Your cart is currently empty.
pedal commander
pedal commander

What Happens If You Don't Change Your Engine Oil in Time?

As a responsible car owner, it is of the utmost importance to remain consistently aware of your engine's requirements in order to guarantee its durability and performance. If you are aware of when to change the oil, you will be better equipped to preserve your engine from premature wear and damage. This will eventually save you time, money, and hassles in the big picture.

In this article, we discuss what happens if you don’t change your engine oil in time. If you don’t change your engine oil in time, you may have to face many serious problems, from overheating to engine damage. So buckle up and prepare to explore what happens if you don’t change your engine oil in time!

oil change dashboard light

Buildup of Contaminants

Engine oil flows through the engine, collecting dirt, metal particles, and other impurities. Over time, these impurities can build up in the oil, resulting in the formation of sludge. Regularly changing the oil is crucial to prevent the accumulation of sludge, which can cause blockages in the oil passages, hinder oil flow, and compromise the engine's lubrication and protection.

Reduced Lubrication and Increased Friction

Engine oil is essential for ensuring the smooth operation of various engine components, including pistons, crankshaft bearings, and camshafts. As oil ages, it undergoes thermal and chemical degradation, causing it to lose its viscosity and lubricating properties. In the absence of adequate lubrication, metal surfaces may come into contact, resulting in heightened friction and wear. This situation can lead to excessive wear on engine components, resulting in a shorter lifespan and potentially premature failure.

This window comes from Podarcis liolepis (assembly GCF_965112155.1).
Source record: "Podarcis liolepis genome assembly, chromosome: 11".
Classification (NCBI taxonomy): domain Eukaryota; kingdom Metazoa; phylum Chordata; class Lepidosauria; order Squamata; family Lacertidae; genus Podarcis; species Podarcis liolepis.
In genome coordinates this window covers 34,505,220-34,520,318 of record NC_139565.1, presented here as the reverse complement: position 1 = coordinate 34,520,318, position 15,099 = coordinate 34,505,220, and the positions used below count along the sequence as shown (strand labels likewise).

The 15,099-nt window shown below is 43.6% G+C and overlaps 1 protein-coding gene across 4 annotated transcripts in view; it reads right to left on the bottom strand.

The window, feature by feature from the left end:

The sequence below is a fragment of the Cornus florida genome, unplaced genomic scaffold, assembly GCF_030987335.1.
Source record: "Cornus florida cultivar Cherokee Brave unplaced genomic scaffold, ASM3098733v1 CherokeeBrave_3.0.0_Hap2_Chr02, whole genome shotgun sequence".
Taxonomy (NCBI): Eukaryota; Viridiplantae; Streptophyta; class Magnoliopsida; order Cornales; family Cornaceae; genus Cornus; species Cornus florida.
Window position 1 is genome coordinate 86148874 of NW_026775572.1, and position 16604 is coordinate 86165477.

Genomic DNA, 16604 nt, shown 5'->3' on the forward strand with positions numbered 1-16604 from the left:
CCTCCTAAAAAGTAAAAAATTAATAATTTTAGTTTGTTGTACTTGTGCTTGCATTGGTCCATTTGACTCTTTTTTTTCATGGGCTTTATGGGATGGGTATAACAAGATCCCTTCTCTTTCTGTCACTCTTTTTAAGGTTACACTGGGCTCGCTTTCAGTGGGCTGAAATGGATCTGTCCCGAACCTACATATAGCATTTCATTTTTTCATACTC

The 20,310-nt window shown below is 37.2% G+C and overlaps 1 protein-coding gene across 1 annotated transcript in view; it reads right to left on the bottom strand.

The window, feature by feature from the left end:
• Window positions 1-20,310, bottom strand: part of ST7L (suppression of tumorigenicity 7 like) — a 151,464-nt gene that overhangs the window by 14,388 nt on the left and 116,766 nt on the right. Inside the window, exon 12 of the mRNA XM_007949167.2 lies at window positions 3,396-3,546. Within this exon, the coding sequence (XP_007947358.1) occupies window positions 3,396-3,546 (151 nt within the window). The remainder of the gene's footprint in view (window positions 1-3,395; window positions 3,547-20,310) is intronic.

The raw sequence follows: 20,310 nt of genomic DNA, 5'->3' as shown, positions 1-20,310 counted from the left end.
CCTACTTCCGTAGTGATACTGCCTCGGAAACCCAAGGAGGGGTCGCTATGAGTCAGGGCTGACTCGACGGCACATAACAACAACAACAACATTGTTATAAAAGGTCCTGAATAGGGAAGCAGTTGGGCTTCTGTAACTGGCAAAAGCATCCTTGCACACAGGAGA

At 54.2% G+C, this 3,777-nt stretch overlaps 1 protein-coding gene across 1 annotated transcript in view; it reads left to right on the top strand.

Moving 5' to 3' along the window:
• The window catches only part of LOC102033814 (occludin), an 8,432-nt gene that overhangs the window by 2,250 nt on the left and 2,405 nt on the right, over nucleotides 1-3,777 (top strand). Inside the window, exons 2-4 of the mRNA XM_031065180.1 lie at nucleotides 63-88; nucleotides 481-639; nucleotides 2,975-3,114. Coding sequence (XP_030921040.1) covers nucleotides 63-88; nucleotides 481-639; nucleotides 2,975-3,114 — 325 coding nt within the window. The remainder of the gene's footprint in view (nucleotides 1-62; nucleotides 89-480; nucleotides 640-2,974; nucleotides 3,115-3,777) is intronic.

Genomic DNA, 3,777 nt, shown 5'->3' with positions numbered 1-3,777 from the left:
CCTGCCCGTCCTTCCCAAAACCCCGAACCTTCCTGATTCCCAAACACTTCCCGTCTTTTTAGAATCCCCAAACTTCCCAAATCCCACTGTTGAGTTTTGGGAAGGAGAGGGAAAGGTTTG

As time goes on, the oil gradually loses its effectiveness in absorbing and dispersing heat due to contamination. This can lead to elevated operating temperatures within the engine, potentially causing the oil to break down due to heat. When oil deteriorates as a result of overheating, its lubrication capabilities diminish, leading to increased friction and wear on engine components.

Corrosion and Rust

Engine oil is formulated with additives that provide protection against corrosion and rust on metal surfaces. However, these additives may diminish over time, particularly if the oil is not changed on a regular basis. It is crucial to ensure proper protection for the metal surfaces within the engine to prevent corrosion and rust. Failure to do so can result in additional damage and deterioration of engine components.

Engine Malfunction

In the end, the combination of decreased lubrication, heightened friction, excessive heat, and the buildup of deposits can result in severe engine damage. These issues can arise, resulting in pistons seizing, bearings spinning, cylinder walls scoring, or other significant mechanical problems that can leave the engine unable to function. In such situations, extensive repairs or engine replacement may be required, leading to substantial costs and inconvenience for the vehicle owner.

Invalidated Vehicle Warranty

It is important to change the oil in your vehicle regularly to maintain your warranty. Warranty provisions often require owners to follow the maintenance schedules recommended by the manufacturer. If you do not meet these requirements and damage or failure of covered components results, the warranty may become void, and you may be held accountable for the repair expenses.

What are the Signs Your Car Needs An Oil Change?